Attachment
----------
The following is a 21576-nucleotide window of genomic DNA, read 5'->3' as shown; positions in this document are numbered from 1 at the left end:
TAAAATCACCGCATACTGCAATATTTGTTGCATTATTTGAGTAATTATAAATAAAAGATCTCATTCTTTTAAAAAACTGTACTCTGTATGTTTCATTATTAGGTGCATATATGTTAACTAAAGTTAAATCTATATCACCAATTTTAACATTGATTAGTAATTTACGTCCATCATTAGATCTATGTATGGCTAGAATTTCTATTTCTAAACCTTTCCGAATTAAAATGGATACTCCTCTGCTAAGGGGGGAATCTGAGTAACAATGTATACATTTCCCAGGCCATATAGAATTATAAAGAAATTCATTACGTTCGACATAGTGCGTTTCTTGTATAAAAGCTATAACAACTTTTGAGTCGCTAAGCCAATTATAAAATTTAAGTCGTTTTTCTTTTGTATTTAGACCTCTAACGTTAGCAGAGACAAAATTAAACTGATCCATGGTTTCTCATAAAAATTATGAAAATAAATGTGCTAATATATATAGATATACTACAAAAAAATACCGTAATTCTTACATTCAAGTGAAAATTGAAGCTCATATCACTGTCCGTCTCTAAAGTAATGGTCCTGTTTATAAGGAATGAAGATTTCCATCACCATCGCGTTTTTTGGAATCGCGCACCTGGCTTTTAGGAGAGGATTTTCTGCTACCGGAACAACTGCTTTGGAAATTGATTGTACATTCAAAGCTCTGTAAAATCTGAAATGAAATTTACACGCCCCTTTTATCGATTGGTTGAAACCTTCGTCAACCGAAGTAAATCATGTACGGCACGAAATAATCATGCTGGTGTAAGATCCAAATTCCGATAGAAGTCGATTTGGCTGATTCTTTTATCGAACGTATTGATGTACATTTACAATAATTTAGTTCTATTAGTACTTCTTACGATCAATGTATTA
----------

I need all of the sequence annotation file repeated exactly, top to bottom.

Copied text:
The following is a 21576-nucleotide window of genomic DNA, read 5'->3' as shown; positions in this document are numbered from 1 at the left end:
TAAAATCACCGCATACTGCAATATTTGTTGCATTATTTGAGTAATTATAAATAAAAGATCTCATTCTTTTAAAAAACTGTACTCTGTATGTTTCATTATTAGGTGCATATATGTTAACTAAAGTTAAATCTATATCACCAATTTTAACATTGATTAGTAATTTACGTCCATCATTAGATCTATGTATGGCTAGAATTTCTATTTCTAAACCTTTCCGAATTAAAATGGATACTCCTCTGCTAAGGGGGGAATCTGAGTAACAATGTATACATTTCCCAGGCCATATAGAATTATAAAGAAATTCATTACGTTCGACATAGTGCGTTTCTTGTATAAAAGCTATAACAACTTTTGAGTCGCTAAGCCAATTATAAAATTTAAGTCGTTTTTCTTTTGTATTTAGACCTCTAACGTTAGCAGAGACAAAATTAAACTGATCCATGGTTTCTCATAAAAATTATGAAAATAAATGTGCTAATATATATAGATATACTACAAAAAAATACCGTAATTCTTACATTCAAGTGAAAATTGAAGCTCATATCACTGTCCGTCTCTAAAGTAATGGTCCTGTTTATAAGGAATGAAGATTTCCATCACCATCGCGTTTTTTGGAATCGCGCACCTGGCTTTTAGGAGAGGATTTTCTGCTACCGGAACAACTGCTTTGGAAATTGATTGTACATTCAAAGCTCTGTAAAATCTGAAATGAAATTTACACGCCCCTTTTATCGATTGGTTGAAACCTTCGTCAACCGAAGTAAATCATGTACGGCACGAAATAATCATGCTGGTGTAAGATCCAAATTCCGATAGAAGTCGATTTGGCTGATTCTTTTATCGAACGTATTGATGTACATTTACAATAATTTAGTTCTATTAGTACTTCTTACGATCAATGTATTA